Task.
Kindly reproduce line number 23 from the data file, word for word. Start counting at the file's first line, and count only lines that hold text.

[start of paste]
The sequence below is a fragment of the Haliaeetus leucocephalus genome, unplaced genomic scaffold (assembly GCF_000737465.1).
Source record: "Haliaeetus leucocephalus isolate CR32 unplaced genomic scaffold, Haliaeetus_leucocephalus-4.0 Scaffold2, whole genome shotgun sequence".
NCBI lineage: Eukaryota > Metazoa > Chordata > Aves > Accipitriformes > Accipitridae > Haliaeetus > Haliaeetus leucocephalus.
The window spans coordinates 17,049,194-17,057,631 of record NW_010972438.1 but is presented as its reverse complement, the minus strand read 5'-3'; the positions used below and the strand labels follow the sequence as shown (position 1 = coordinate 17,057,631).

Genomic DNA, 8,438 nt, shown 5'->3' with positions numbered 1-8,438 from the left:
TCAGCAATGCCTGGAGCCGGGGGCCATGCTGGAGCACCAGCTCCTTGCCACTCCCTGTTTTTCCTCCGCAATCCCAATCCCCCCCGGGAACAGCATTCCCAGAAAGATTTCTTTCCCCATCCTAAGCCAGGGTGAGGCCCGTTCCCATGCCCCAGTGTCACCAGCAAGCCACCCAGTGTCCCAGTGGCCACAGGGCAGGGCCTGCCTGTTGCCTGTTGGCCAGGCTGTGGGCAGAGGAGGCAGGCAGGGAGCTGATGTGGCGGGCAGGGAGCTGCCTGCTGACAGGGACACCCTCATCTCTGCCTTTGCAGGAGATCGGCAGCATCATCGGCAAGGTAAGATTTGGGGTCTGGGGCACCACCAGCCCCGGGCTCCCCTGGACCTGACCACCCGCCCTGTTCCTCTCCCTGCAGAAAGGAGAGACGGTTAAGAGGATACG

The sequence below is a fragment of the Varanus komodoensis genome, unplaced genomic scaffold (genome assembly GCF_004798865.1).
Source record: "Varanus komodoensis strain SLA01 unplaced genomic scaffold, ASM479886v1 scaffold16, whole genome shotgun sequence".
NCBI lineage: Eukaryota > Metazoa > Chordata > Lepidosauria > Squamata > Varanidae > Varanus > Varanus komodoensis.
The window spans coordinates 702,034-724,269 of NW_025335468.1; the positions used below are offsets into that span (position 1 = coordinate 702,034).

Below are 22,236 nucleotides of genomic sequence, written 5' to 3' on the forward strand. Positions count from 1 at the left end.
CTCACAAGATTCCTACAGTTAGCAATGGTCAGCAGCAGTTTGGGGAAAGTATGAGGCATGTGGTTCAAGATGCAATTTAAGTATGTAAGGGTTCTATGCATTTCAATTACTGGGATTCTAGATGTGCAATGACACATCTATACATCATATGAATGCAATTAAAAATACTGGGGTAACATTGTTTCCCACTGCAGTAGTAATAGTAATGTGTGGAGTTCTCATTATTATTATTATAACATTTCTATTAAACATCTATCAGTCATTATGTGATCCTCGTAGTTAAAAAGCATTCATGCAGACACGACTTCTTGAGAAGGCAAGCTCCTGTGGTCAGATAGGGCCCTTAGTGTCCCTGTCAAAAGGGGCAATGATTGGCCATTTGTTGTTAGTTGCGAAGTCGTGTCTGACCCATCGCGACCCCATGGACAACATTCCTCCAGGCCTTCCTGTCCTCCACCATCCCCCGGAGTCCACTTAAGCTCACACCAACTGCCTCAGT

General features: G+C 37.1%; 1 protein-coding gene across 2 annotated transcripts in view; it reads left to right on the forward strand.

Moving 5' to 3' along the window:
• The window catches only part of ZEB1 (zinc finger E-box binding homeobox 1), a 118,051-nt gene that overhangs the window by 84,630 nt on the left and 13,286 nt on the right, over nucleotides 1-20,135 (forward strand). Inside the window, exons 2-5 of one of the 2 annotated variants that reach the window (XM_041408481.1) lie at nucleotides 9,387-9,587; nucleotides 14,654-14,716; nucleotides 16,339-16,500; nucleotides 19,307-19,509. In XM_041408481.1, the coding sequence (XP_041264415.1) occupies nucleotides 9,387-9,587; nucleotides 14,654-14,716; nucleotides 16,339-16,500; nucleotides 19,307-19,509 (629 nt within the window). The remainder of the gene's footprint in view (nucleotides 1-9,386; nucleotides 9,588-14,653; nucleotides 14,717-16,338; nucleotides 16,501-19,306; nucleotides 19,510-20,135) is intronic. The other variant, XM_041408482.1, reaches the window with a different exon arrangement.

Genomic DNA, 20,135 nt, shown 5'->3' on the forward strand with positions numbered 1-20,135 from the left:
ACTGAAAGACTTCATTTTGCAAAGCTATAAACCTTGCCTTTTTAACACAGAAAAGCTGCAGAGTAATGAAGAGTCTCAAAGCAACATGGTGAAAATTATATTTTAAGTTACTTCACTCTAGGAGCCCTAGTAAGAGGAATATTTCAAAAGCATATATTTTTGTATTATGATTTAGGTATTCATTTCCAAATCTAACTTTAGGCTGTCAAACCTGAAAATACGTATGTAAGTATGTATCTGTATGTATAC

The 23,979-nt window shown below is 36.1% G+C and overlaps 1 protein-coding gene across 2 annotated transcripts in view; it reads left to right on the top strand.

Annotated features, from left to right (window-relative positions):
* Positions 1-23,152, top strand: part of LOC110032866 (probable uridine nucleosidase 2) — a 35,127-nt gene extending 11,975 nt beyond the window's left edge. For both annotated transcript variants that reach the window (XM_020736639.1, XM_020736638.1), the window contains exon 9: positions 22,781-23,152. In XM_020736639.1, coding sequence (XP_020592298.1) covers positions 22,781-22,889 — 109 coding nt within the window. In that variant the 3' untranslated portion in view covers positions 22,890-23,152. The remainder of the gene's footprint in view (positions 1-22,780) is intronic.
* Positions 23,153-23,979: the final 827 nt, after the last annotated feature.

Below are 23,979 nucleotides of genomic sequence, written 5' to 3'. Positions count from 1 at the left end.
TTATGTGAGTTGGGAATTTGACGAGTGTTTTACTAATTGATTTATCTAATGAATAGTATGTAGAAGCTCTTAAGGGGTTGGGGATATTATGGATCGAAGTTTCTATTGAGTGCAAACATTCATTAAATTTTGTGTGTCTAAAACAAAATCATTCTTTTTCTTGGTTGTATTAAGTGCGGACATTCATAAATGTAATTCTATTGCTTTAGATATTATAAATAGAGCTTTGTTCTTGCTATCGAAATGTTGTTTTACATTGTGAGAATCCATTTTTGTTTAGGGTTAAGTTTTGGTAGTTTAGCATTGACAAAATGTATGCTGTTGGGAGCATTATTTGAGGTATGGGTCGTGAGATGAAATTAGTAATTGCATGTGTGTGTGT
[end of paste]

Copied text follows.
TTATGTGAGTTGGGAATTTGACGAGTGTTTTACTAATTGATTTATCTAATGAATAGTATGTAGAAGCTCTTAAGGGGTTGGGGATATTATGGATCGAAGTTTCTATTGAGTGCAAACATTCATTAAATTTTGTGTGTCTAAAACAAAATCATTCTTTTTCTTGGTTGTATTAAGTGCGGACATTCATAAATGTAATTCTATTGCTTTAGATATTATAAATAGAGCTTTGTTCTTGCTATCGAAATGTTGTTTTACATTGTGAGAATCCATTTTTGTTTAGGGTTAAGTTTTGGTAGTTTAGCATTGACAAAATGTATGCTGTTGGGAGCATTATTTGAGGTATGGGTCGTGAGATGAAATTAGTAATTGCATGTGTGTGTGT